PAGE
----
Now, in a paper in this week's issue of the journal Nature, biologists at the University of California, Berkeley, have finally detailed the cellular circuit responsible for motion detection in the eye's retina.
This circuit, which enables us to track moving objects, serves as an example of other brain circuits, some of which perform thousands of computations every second. The findings could aid the design of bionic eyes that track motion and process visual information like our own eyes.
"This work reveals a very sophisticated neural computation, the first non-linear computation performed by the nervous system for which a circuit is close to being solved," said Frank Werblin, professor of molecular and cell biology at UC Berkeley. "It is a preliminary step in understanding how more sophisticated computations are performed by the brain."
Werblin notes, for example, that we use motion detection every time we cross the street, anticipating when traffic will reach our intersection and deciding when to cross.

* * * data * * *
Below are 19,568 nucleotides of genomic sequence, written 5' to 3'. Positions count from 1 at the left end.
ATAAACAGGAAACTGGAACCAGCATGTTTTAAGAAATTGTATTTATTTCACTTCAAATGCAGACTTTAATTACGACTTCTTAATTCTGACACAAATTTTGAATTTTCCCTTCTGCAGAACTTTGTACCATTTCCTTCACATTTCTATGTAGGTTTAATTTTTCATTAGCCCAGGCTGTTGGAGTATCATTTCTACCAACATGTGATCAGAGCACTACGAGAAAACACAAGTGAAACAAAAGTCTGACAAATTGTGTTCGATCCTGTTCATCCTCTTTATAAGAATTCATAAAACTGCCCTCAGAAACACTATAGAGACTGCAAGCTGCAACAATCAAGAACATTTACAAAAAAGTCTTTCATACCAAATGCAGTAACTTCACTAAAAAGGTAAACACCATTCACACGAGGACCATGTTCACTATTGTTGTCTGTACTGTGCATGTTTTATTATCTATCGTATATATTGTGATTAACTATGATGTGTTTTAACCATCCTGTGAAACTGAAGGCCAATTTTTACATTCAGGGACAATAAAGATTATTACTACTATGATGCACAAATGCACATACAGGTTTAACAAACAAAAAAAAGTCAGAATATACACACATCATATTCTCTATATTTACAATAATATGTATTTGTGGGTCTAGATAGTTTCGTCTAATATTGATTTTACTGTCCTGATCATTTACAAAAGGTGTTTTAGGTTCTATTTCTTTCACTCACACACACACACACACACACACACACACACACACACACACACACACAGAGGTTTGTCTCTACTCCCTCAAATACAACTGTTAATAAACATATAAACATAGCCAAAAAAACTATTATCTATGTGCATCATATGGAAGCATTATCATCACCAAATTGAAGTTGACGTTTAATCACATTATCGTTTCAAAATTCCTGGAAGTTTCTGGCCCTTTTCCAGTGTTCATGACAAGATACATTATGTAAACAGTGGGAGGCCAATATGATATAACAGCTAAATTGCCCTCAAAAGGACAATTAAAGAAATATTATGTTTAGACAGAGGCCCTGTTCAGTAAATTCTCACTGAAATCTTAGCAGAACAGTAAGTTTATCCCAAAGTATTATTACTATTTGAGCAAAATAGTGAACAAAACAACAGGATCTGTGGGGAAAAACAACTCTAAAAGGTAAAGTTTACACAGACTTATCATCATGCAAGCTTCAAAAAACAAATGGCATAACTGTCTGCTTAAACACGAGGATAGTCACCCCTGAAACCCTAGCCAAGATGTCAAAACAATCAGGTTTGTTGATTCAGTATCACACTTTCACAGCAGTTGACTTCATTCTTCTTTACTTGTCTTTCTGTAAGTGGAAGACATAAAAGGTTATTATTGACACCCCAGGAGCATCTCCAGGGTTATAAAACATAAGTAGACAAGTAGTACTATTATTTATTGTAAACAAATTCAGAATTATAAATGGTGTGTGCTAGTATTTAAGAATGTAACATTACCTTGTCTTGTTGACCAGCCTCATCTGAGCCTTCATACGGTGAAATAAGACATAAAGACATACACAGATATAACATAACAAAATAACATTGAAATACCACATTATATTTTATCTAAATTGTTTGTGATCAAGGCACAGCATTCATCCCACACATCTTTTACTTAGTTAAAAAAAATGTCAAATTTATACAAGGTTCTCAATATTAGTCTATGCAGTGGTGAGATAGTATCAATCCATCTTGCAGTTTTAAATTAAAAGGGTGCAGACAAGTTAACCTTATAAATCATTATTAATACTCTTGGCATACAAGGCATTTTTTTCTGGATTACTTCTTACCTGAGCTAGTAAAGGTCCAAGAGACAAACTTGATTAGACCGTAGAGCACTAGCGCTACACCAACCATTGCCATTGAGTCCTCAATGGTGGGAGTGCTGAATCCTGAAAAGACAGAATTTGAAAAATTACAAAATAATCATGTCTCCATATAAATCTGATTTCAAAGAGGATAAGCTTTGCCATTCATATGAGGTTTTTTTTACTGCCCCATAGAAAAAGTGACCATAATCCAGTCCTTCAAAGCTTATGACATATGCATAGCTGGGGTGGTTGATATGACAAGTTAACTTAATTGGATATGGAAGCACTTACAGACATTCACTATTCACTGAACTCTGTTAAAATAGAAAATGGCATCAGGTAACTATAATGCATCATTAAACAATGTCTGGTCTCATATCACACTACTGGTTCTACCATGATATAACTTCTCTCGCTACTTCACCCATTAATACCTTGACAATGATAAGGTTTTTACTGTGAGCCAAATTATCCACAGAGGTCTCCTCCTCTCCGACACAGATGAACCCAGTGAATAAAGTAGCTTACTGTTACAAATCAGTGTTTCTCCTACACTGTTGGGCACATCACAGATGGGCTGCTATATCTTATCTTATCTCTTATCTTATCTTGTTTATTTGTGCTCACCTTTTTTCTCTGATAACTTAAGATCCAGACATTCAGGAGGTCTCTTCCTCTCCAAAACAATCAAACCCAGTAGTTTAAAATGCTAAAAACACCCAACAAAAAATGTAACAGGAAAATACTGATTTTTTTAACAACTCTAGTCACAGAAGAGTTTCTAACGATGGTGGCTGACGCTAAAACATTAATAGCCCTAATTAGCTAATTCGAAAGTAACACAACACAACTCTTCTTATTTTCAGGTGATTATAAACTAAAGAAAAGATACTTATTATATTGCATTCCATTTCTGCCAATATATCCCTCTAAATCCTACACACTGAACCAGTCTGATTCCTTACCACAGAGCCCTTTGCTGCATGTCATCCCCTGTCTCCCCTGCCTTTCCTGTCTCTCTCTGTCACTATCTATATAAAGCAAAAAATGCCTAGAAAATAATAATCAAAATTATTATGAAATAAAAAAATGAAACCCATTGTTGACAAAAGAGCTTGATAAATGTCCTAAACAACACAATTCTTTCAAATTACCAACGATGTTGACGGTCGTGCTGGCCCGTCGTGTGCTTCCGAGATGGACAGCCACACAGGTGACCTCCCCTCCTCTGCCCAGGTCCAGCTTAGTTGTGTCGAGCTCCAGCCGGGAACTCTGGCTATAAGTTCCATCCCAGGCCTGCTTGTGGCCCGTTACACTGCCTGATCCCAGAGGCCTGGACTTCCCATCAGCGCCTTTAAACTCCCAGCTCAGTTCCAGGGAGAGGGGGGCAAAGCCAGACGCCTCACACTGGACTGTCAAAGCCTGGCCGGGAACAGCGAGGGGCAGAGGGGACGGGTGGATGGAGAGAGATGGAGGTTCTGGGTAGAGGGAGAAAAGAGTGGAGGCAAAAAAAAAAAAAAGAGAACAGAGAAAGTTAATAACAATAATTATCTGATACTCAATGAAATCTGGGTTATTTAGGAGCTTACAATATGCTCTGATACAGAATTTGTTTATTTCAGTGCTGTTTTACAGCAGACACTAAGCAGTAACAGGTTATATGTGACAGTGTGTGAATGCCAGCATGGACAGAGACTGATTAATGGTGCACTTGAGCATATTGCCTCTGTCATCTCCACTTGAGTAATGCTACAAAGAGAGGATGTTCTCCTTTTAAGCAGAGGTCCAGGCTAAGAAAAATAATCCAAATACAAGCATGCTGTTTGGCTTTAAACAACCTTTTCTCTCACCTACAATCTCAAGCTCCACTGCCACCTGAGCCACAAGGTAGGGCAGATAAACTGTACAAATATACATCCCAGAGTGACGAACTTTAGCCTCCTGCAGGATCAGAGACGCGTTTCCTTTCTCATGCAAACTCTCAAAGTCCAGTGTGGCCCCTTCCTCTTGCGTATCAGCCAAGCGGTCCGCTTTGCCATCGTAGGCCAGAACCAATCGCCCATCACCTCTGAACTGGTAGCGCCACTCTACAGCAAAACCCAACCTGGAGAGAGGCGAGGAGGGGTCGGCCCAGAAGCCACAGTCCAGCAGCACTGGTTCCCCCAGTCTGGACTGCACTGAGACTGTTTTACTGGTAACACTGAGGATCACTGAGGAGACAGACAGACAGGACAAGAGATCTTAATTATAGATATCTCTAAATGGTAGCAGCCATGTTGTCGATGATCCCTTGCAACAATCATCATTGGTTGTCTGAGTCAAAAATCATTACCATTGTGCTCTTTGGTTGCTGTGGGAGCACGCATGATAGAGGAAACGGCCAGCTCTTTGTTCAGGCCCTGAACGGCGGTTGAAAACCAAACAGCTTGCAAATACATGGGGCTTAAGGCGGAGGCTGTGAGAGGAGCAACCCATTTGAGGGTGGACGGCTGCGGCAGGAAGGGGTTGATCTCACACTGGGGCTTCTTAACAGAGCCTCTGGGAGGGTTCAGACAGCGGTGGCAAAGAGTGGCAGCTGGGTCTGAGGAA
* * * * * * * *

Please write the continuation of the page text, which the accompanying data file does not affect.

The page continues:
"Barry Bonds probably has superior motion-detecting neurons," he added, referring to the home-run hitter with the San Francisco Giants. "He takes a simple movement detector and, in the context of a highly sophisticated action, uses it, along with about a million other computations, both sensory and motor, to make contact with the ball."
The technically demanding experiments measuring the output of cells in the retina were conducted in Werblin's laboratory by graduate students Shelley I. Fried of the School of Optometry's Graduate Group in Vision Science and Thomas A. Mnch of the Helen Wills Neuroscience Institute. All are members of UC Berkel
Contact: Robert Sanders
University of California - Berkeley